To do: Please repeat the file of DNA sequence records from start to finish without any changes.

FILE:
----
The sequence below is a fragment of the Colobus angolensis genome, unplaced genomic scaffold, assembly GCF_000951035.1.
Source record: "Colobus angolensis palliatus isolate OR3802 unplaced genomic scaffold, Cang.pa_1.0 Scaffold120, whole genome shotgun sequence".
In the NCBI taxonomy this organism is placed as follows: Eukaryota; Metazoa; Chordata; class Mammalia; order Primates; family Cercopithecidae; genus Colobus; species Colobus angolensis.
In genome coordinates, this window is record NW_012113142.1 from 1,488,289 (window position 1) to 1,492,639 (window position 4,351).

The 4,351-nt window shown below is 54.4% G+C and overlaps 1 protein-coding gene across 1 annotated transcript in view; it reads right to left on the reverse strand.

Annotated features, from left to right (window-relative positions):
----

The sequence below is a fragment of the Colobus angolensis genome, unplaced genomic scaffold, assembly GCF_000951035.1.
Source record: "Colobus angolensis palliatus isolate OR3802 unplaced genomic scaffold, Cang.pa_1.0 Scaffold120, whole genome shotgun sequence".
In the NCBI taxonomy this organism is placed as follows: Eukaryota; Metazoa; Chordata; class Mammalia; order Primates; family Cercopithecidae; genus Colobus; species Colobus angolensis.
In genome coordinates, this window is record NW_012113142.1 from 1,488,289 (window position 1) to 1,492,639 (window position 4,351).

The 4,351-nt window shown below is 54.4% G+C and overlaps 1 protein-coding gene across 1 annotated transcript in view; it reads right to left on the reverse strand.

Annotated features, from left to right (window-relative positions):